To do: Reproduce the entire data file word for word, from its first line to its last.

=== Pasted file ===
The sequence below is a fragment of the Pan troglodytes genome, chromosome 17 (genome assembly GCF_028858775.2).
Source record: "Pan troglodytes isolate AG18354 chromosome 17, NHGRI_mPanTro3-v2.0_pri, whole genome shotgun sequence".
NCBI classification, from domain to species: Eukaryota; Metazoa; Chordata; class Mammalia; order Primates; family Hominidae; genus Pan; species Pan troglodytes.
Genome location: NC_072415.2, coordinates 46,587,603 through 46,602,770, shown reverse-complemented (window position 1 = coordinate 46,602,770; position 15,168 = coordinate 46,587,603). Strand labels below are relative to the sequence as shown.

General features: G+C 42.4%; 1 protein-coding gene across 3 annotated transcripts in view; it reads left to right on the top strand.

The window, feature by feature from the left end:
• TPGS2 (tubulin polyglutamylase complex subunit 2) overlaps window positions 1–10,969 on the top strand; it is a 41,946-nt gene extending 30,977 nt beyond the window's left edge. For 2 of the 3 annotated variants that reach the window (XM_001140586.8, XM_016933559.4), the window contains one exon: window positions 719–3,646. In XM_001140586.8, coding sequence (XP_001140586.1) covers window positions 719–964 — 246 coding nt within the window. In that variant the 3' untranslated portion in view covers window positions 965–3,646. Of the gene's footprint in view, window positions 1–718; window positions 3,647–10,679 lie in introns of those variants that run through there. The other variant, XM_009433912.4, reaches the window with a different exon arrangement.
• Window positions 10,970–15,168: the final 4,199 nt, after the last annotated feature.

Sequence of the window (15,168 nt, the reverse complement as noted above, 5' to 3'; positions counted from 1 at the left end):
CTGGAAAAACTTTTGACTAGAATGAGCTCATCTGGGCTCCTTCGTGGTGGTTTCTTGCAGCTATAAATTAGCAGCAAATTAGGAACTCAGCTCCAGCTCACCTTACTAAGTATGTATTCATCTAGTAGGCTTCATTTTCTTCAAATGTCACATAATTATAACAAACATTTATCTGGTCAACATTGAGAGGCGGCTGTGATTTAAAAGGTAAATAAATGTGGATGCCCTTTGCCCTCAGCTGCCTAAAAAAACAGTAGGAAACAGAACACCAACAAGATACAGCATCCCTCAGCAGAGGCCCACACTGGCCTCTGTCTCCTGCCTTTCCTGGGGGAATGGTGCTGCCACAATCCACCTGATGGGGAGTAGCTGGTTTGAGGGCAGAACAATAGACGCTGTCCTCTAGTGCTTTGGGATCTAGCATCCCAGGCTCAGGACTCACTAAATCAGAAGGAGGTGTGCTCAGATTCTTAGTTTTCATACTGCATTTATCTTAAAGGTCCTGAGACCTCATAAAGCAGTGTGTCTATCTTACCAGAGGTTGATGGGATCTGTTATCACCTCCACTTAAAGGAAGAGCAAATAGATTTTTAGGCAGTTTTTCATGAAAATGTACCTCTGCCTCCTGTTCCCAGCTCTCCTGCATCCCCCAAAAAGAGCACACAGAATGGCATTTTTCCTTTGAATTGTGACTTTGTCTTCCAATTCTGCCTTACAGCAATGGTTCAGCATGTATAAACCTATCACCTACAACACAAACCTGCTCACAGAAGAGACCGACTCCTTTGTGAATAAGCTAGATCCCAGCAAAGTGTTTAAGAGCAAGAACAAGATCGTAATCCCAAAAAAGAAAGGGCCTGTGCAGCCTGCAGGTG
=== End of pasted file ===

The sequence below is a fragment of the Pan troglodytes genome, chromosome 17 (genome assembly GCF_028858775.2).
Source record: "Pan troglodytes isolate AG18354 chromosome 17, NHGRI_mPanTro3-v2.0_pri, whole genome shotgun sequence".
NCBI classification, from domain to species: Eukaryota; Metazoa; Chordata; class Mammalia; order Primates; family Hominidae; genus Pan; species Pan troglodytes.
Genome location: NC_072415.2, coordinates 46,587,603 through 46,602,770, shown reverse-complemented (window position 1 = coordinate 46,602,770; position 15,168 = coordinate 46,587,603). Strand labels below are relative to the sequence as shown.

General features: G+C 42.4%; 1 protein-coding gene across 3 annotated transcripts in view; it reads left to right on the top strand.

The window, feature by feature from the left end:
• TPGS2 (tubulin polyglutamylase complex subunit 2) overlaps window positions 1–10,969 on the top strand; it is a 41,946-nt gene extending 30,977 nt beyond the window's left edge. For 2 of the 3 annotated variants that reach the window (XM_001140586.8, XM_016933559.4), the window contains one exon: window positions 719–3,646. In XM_001140586.8, coding sequence (XP_001140586.1) covers window positions 719–964 — 246 coding nt within the window. In that variant the 3' untranslated portion in view covers window positions 965–3,646. Of the gene's footprint in view, window positions 1–718; window positions 3,647–10,679 lie in introns of those variants that run through there. The other variant, XM_009433912.4, reaches the window with a different exon arrangement.
• Window positions 10,970–15,168: the final 4,199 nt, after the last annotated feature.

Sequence of the window (15,168 nt, the reverse complement as noted above, 5' to 3'; positions counted from 1 at the left end):
CTGGAAAAACTTTTGACTAGAATGAGCTCATCTGGGCTCCTTCGTGGTGGTTTCTTGCAGCTATAAATTAGCAGCAAATTAGGAACTCAGCTCCAGCTCACCTTACTAAGTATGTATTCATCTAGTAGGCTTCATTTTCTTCAAATGTCACATAATTATAACAAACATTTATCTGGTCAACATTGAGAGGCGGCTGTGATTTAAAAGGTAAATAAATGTGGATGCCCTTTGCCCTCAGCTGCCTAAAAAAACAGTAGGAAACAGAACACCAACAAGATACAGCATCCCTCAGCAGAGGCCCACACTGGCCTCTGTCTCCTGCCTTTCCTGGGGGAATGGTGCTGCCACAATCCACCTGATGGGGAGTAGCTGGTTTGAGGGCAGAACAATAGACGCTGTCCTCTAGTGCTTTGGGATCTAGCATCCCAGGCTCAGGACTCACTAAATCAGAAGGAGGTGTGCTCAGATTCTTAGTTTTCATACTGCATTTATCTTAAAGGTCCTGAGACCTCATAAAGCAGTGTGTCTATCTTACCAGAGGTTGATGGGATCTGTTATCACCTCCACTTAAAGGAAGAGCAAATAGATTTTTAGGCAGTTTTTCATGAAAATGTACCTCTGCCTCCTGTTCCCAGCTCTCCTGCATCCCCCAAAAAGAGCACACAGAATGGCATTTTTCCTTTGAATTGTGACTTTGTCTTCCAATTCTGCCTTACAGCAATGGTTCAGCATGTATAAACCTATCACCTACAACACAAACCTGCTCACAGAAGAGACCGACTCCTTTGTGAATAAGCTAGATCCCAGCAAAGTGTTTAAGAGCAAGAACAAGATCGTAATCCCAAAAAAGAAAGGGCCTGTGCAGCCTGCAGGTG